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Toronto Mayor Rob Ford was in full campaign mode Wednesday, pledging to save the city $50-million "easy," and railing against a proposed property-tax hike – even as the budget committee compromised with a smaller increase than originally recommended.

The city's budget committee wrapped up its final 2014 budget meeting Wednesday, voting to approve a 2.25-per-cent property-tax increase. The increase is lower than the 2.5 per cent proposed by city staff. But for the mayor, who is in favour of holding a tax hike at 1.75 per cent, this wasn't enough.

"He knows and I know and everyone knows we can get down to one and three-quarters," Mr. Ford said, referring to Deputy Mayor Norm Kelly and other members of council who favour the 2.25-per-cent increase. "This is what the people want."

The mayor added that, once the budget is passed at executive committee and presented to council at the end of this month, he plans on bringing forward a list of potential savings that could see the city save $50-million. Mr. Ford said it would be "easy"to save the city that money, but declined to say what services might have to be cut.

He hinted, however, at privatizing services such as tree-planting and garbage collection east of Yonge Street. "If you contract some stuff out, if you see that as a service cut – I don't see that as a service cut. I see that as better service if the private sector is delivering instead of the government delivering them."

Late last year, many of Mr. Ford's powers were transferred to the deputy mayor, and the two have butted heads over the city's response to a recent ice storm. Both Mr. Kelly and the mayor denied that politics are at play in their disagreement over taxes.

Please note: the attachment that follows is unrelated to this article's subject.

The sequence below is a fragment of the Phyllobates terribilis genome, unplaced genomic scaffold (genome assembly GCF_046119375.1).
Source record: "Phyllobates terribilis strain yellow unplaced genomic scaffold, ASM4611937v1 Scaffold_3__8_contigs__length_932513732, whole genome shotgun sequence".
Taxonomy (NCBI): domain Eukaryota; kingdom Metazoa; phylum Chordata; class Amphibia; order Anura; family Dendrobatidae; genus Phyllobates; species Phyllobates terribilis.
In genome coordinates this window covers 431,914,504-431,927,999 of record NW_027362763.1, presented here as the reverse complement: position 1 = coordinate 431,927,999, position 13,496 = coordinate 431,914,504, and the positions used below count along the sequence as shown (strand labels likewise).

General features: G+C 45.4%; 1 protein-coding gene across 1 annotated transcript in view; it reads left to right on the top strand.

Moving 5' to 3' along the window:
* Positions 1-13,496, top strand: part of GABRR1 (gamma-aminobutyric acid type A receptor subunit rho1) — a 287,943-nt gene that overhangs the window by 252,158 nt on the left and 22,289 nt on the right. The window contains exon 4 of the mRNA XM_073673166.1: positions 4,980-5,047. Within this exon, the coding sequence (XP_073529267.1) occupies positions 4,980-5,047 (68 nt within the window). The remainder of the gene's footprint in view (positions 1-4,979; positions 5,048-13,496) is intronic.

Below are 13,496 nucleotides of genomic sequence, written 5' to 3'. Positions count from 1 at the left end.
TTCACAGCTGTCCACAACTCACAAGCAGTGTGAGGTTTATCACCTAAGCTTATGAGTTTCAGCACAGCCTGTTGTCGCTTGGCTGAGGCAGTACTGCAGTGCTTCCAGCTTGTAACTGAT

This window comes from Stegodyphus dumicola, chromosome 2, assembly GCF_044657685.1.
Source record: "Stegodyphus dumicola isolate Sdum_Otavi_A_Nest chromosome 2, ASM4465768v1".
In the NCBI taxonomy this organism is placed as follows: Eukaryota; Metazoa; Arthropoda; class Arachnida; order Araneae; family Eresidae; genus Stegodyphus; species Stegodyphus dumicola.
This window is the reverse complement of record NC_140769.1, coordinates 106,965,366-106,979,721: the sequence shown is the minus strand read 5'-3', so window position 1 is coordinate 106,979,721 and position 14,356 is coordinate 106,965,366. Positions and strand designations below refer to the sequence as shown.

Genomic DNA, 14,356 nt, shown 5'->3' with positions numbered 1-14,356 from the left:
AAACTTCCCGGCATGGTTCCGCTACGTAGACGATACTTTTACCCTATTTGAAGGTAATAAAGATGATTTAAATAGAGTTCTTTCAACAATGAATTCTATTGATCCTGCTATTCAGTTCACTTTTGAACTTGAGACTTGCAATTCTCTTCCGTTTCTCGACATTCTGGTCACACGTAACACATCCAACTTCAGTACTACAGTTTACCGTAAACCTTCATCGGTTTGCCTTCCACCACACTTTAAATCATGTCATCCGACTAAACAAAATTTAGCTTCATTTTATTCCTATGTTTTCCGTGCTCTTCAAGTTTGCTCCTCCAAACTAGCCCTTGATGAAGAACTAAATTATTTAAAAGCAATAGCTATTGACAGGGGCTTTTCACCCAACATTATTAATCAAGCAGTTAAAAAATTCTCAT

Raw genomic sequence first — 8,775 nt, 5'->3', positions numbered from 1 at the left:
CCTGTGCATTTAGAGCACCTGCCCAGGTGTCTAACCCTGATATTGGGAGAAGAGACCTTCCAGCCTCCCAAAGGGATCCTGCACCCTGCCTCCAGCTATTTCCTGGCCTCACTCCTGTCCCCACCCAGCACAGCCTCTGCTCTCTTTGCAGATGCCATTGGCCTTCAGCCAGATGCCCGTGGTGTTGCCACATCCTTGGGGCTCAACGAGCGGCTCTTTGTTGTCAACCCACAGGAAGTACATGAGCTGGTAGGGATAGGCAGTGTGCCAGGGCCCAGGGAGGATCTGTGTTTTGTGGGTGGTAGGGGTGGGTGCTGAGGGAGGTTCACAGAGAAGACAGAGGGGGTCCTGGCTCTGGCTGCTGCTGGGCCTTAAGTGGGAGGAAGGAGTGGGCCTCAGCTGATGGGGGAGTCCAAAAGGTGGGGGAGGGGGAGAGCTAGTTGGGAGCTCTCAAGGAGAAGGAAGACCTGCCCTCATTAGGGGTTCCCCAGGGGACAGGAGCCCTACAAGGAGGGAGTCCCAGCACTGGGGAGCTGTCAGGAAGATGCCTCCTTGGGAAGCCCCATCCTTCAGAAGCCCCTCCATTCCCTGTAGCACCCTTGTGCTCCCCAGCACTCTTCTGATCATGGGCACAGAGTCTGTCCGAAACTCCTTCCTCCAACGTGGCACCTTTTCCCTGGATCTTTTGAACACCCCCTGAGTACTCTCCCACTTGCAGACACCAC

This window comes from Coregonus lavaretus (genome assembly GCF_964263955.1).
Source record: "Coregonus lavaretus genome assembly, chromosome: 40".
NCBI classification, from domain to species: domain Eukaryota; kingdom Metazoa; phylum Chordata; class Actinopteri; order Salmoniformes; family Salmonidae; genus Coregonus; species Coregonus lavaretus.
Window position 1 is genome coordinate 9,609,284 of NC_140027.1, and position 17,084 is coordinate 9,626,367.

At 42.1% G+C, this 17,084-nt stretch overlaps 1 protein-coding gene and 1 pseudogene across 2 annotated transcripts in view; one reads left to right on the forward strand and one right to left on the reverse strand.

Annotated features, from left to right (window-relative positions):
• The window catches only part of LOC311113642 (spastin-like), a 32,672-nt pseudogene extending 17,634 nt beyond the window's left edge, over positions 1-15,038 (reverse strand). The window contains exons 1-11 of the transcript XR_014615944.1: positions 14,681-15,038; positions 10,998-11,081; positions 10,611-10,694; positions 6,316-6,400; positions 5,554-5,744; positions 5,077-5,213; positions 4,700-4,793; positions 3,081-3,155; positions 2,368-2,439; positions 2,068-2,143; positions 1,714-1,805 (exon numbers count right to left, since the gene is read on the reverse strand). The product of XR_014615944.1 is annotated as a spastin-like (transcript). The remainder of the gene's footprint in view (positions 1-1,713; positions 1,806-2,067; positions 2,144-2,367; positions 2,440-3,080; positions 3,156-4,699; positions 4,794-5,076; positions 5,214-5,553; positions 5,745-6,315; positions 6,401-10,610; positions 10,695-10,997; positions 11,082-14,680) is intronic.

"This is not a competition," Mr. Kelly said. "This is my desire to create a budget that is well-rounded, balanced, that's a win-win budget fiscally and socially." He added that he's reaching out to members of council to "make sure that this budget has the widest support possible."

Others, too, called Mr. Ford's position on the property tax "not achievable."

Councillor Michelle Berardinetti, who first brought forth the 2.25-per-cent motion, said that the city is expecting to receive more revenue from the land-transfer tax than currently budgeted for, part of which could be used to cover the $6-million cost of a 2.25-per-cent increase instead of 2.5 per cent. With Mr. Ford's numbers, she said, "unless you're going to have major cuts, that is not achievable."

But Councillor Doug Ford, who is running his brother's re-election campaign, claimed that 1.75 is still possible. "There's still, in my opinion, a couple hundred million dollars in savings if they really want to dig down and find the savings," he said. He declined to say what those savings might include.

Another issue that Doug Ford and the mayor have focused on recently – the land-transfer tax – was also discussed by the budget committee Wednesday. The mayor wants to reduce the tax by at least five per cent. The committee decided to leave the tax alone.

Wednesday's final budget meeting – which saw the approval of a wide range of city issues, including restored funding to the High Park Zoo and the standardization of library hours – was heated at times.

At one point, Councillor Janet Davis was asked to apologize after she used "inappropriate language" in speaking with Doug Ford.

"I shouldn't have said what I said," Ms. Davis said afterward. Her temper flared after she said the councillor spoke disparagingly of an art program she cares about. "I reacted to it. I shouldn't have."

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